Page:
Here for the determination of the 'impact angle', the hard sphere model which obviously would only be an approximation for charged particles (strictly speaking the Rutherford scattering formula would have to be used for this). Apart from this, the solution below is a completely general and exact description of a 2D collision event (and in any case it provides exact conservation of momentum and energy).
The relationship between the velocities of masses m1 and m2 before the collision (unprimed) and after the collision (primed) is given by the conservation equations for momentum and energy:

For the sake of simplicity it has been assumed here that mass 2 is initially resting i.e. vx,2=0, vy,2=0 and vx,2'=Δvx,2' (this does not affect the general validity of the final result as the assumption will be dropped again later by referring the velocities to mass 2 explicitly). The angle θ in Eq.(2) (and (3)) is the angle of the final velocity vector of ball 2 with the xaxis. This will be determined separately later from the geometry of the collision (alternatively, one can also treat θ as a free parameter). Solving now Eq.(1) for vx,1' and Eq.(2) for vy,1' yields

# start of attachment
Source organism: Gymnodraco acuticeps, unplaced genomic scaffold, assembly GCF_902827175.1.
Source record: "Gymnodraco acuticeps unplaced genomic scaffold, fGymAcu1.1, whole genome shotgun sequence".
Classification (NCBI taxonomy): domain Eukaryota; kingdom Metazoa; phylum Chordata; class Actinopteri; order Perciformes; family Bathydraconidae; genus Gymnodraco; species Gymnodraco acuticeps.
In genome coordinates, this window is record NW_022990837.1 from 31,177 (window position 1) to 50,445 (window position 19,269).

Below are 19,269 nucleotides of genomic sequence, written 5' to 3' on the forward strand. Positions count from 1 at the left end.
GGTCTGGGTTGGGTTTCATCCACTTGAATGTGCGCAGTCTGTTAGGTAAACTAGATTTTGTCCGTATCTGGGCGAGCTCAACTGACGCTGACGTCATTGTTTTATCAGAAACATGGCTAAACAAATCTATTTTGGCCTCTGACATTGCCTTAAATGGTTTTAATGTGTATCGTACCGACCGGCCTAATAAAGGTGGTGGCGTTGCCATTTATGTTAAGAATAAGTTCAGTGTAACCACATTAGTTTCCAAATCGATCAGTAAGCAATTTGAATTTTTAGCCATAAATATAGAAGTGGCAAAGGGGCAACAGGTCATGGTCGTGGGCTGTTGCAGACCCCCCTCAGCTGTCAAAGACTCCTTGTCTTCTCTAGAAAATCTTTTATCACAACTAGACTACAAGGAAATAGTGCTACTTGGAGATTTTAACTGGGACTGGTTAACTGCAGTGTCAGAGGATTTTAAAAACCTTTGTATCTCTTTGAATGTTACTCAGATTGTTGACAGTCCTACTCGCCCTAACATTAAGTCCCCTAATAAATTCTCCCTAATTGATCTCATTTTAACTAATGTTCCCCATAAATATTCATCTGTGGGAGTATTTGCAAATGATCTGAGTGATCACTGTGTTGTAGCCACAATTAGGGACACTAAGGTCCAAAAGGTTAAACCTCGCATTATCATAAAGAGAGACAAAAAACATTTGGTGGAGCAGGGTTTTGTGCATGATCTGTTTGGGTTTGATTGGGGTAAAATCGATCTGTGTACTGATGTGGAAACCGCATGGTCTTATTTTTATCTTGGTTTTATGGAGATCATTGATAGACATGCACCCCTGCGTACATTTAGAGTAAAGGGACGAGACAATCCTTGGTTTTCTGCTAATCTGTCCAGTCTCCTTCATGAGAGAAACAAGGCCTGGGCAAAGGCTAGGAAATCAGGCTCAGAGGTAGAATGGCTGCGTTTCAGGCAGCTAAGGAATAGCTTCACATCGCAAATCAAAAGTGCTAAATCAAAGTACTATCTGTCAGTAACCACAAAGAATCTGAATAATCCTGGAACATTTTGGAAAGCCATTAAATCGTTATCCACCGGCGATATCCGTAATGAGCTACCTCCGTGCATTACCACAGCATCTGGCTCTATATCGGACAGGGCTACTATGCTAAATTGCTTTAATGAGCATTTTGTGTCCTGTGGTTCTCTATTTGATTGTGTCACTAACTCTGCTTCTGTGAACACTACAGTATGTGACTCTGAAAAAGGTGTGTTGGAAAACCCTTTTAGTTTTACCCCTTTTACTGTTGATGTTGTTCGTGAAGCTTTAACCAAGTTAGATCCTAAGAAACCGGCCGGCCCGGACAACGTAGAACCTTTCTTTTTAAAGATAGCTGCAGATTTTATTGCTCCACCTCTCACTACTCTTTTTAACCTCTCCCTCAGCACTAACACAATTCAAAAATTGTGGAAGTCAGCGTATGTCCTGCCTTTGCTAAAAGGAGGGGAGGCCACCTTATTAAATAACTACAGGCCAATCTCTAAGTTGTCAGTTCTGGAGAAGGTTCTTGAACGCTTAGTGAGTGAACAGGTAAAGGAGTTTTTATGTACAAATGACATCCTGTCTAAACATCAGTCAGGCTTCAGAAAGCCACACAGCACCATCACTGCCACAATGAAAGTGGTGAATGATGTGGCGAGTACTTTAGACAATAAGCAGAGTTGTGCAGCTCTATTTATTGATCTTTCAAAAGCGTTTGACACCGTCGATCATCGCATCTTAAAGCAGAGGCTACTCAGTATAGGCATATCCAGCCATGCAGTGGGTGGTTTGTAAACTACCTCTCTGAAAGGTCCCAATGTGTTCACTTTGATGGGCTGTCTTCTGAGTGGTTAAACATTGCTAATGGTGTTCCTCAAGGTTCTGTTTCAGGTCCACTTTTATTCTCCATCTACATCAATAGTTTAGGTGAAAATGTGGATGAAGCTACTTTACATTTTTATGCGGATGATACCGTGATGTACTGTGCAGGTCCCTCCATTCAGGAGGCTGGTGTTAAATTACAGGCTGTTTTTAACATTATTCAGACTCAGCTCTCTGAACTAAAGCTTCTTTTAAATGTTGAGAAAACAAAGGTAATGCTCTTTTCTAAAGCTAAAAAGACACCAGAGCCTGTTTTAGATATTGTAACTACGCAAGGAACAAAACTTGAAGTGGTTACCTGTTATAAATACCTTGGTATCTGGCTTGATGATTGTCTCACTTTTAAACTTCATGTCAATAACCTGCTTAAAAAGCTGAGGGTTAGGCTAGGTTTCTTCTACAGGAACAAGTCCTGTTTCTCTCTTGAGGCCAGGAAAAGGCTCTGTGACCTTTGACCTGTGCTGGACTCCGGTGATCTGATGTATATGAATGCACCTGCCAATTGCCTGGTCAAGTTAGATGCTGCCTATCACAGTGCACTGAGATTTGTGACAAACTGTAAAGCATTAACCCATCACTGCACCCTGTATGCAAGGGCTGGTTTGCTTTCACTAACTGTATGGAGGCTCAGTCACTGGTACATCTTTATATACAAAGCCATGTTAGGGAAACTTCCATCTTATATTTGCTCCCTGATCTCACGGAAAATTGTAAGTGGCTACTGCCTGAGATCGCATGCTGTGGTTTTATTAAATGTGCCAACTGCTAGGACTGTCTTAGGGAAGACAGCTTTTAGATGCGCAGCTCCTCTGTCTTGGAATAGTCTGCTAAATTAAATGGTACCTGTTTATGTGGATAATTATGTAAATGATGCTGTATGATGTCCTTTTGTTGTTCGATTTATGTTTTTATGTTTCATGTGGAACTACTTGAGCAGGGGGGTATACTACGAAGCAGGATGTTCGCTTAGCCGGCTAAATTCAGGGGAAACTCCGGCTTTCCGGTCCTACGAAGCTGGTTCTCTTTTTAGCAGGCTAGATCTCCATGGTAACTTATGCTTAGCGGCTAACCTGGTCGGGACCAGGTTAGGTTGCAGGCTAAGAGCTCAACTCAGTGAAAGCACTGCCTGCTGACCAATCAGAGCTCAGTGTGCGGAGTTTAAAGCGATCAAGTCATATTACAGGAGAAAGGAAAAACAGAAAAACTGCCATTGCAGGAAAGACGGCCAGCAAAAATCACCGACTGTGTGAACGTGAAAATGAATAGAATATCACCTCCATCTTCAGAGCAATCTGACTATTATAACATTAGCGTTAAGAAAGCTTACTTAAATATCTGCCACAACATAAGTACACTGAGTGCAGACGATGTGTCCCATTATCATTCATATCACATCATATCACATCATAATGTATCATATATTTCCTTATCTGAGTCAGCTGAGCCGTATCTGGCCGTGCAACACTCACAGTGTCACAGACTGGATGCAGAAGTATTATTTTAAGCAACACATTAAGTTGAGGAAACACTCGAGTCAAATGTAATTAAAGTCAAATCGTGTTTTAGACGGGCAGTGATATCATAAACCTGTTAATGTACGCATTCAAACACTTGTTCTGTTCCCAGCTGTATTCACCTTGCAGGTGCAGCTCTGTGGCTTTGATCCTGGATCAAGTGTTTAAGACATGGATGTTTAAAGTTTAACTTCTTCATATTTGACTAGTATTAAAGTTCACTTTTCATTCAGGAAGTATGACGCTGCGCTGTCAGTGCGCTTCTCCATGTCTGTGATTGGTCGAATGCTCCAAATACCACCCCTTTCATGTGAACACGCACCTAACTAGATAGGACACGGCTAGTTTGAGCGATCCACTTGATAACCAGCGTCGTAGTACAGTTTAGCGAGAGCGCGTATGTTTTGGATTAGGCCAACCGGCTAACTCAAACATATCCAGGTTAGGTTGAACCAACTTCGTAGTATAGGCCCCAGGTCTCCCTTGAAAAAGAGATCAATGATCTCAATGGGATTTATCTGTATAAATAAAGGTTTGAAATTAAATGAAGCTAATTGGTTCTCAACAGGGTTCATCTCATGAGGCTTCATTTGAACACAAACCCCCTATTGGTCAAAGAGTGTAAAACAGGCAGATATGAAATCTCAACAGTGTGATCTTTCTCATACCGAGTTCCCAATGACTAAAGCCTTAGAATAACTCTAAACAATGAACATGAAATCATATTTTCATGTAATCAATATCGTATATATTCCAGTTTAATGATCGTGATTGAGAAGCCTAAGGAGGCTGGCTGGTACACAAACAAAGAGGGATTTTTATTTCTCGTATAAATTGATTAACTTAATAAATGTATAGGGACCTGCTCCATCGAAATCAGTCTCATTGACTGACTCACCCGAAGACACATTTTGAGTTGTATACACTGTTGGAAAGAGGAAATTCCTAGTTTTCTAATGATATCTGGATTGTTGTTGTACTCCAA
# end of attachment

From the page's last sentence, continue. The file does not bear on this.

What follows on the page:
Inserting (4) and (5) into Eq.(3) results in a quadratic equation for Δvx,2' which (after some lengthy but straightforward algebraic manipulations) yields the solution:
Refering now the initial velocities explicitly to ball 2 and noting that the angle θ is the sum of the relative velocity angle between ball 1 and 2
and the impact angle α (see below); one can finally write
where
The 'impact angle' α can vary between 90^{0} and +90^{o} (or π/2 and π/2 when using radians) (0^{o} corresponds to a headon and the extreme values to a grazing collision). (in most treatments of collision problems, the centerof mass scattering angle Θ is used, which relates to α through α=(πΘ)/2; however, as α is independent of the reference frame, it is a much better choice here). The actual value of α depends on the exact coordinates of the particles, so if the latter are not known, one has to treat α as a free parameter and generate it for instance through a random number generator. (otherwise see below for the determination of α). From Eqs.(2),(4),(5),(8),and (9) the velocity components after the collision are therefore: